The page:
requiring good reliable power. The design is different from that of
our standards having less finished work; governor operating on
exhaust valve, only operating sparker when charge is taken. Water
supply is over cylinder. Gasoline tank is so arranged that fuel is
fed by suction and gravity — gas, gasoline or kerosene. The design
is strictly high grade, which is the result of many years of study
to meet the requirements so as to warrant satisfactory results,
very simple, no complications, no vitals, no expensive repairs.

Speed of the engine can be varied from 200 to 500 revolutions;
time of ignition changed suitable for speed. A combination gas and
gasoline connection if desired; operates on either, changed from
one to another without missing a charge. It is not cheap on first
cost, but guaranteed to be the cheapest engine that can be bought,
as it will not require immediate repairs.

We equip all engines with a magneto, batteries not necessary.
All small sizes are started on magneto without batteries. Should
liquid batteries be preferred instead, same will be furnished at
equal price.

Mr. Flinchbaugh was a pioneer in the tractor building. Not the
first, but one of the very few firsts to build a tractor rivaling
the steamer. We take the following from an early catalog which
explains somewhat the tractor and its makeup.

Gas and gasoline engines have gained favor among power users
over that of steam on account of the advantages they possess. The
question has been, why cannot a gasoline or any internal explosive
engine be made to answer the purpose of a steam traction engine.
Steam tractions have proven to be a success. Manufacturers have
spent thousands of dollars to develop a traction driven by gasoline
engines. Some have given up and consider it impossible. Others have
put some on the market, and have, and are at the present time
experimenting at the buyer’s expense. The first essential for a
successful internal explosive engine operated by gasoline,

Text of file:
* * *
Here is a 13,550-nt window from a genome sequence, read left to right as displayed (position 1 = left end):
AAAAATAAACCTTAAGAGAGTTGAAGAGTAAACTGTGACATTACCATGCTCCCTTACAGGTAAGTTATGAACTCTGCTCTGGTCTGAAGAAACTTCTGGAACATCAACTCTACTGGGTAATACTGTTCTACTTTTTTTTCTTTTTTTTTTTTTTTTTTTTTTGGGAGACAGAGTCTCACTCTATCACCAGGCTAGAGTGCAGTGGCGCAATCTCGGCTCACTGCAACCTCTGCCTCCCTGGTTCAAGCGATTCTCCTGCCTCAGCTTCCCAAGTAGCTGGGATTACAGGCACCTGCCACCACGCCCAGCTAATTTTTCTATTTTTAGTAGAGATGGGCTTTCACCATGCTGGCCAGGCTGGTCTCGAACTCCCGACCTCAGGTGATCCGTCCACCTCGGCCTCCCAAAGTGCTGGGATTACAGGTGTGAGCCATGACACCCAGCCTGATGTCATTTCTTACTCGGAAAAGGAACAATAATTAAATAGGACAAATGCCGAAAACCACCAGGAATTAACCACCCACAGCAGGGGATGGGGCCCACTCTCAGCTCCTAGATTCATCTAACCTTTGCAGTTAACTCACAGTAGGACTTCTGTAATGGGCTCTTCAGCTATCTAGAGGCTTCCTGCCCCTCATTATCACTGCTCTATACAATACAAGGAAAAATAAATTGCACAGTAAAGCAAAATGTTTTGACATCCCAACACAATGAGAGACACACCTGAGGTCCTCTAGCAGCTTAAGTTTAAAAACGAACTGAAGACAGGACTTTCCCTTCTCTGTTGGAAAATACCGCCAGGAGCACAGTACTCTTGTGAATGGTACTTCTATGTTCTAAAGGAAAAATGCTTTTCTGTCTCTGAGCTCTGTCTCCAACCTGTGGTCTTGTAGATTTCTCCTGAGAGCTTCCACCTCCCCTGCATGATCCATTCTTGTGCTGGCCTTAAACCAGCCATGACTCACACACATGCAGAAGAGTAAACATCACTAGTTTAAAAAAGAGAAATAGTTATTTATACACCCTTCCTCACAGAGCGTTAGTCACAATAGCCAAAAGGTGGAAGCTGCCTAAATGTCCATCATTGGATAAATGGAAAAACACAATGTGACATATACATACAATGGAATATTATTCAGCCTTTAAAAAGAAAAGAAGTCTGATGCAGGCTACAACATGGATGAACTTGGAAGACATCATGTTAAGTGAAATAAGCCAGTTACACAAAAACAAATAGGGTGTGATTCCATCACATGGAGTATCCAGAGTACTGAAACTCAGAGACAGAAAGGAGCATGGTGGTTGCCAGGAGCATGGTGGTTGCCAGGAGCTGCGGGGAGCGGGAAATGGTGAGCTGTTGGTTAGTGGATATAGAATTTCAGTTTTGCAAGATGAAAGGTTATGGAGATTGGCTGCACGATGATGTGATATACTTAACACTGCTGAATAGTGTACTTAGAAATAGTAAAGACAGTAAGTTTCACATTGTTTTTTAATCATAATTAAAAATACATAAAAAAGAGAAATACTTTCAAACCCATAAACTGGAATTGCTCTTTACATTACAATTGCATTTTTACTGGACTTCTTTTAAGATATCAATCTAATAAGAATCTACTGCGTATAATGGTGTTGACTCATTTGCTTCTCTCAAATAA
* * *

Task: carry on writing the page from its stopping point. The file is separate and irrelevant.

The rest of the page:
kerosene, or alcohol is to develop an engine that is equal to that
of a steam engine under equal rating.

To start with, to make a successful traction propelled by a
gasoline, kerosene or alcohol engine, we first developed an engine
that would pull a dragging load and recover speed under ninety-five
percent, of its full rating. All of our engines are tested and
rated under a given normal speed and by increasing speed the power
will increase with the speed of the engine which will compare with
that of a steam engine. By having our engines to give the same
amount of power per rating under a fixed steam pressure of 100
pounds or more depending under what pressure they are tested, we
are able to produce a traction that will compare with steam
tractions.

Flinchbaugh’s stationary tandem. ‘Among our many recent
developments we have a two-cylinder stationary tandem. This has
proven to be a decided success. We have some of these in use for
special duty running ten hours daily. There are many advantages
gained by using them in tandem style. Economy of fuel is a great
consideration; speed has proven to be very uniform, giving a very
accurate and regular speed and is an engine adapted for operating
generators, factories, etc. The cylinders are of the four-cycle
type, so arranged that the effect on the crank is of the two-cycle
principle. Under a full load it will receive an impulse on every
revolution. The two pistons being connected by a piston rod on the
same principle as that of the steam engine, a stuffing box being
provided and the box well provided for cooling circulation, giving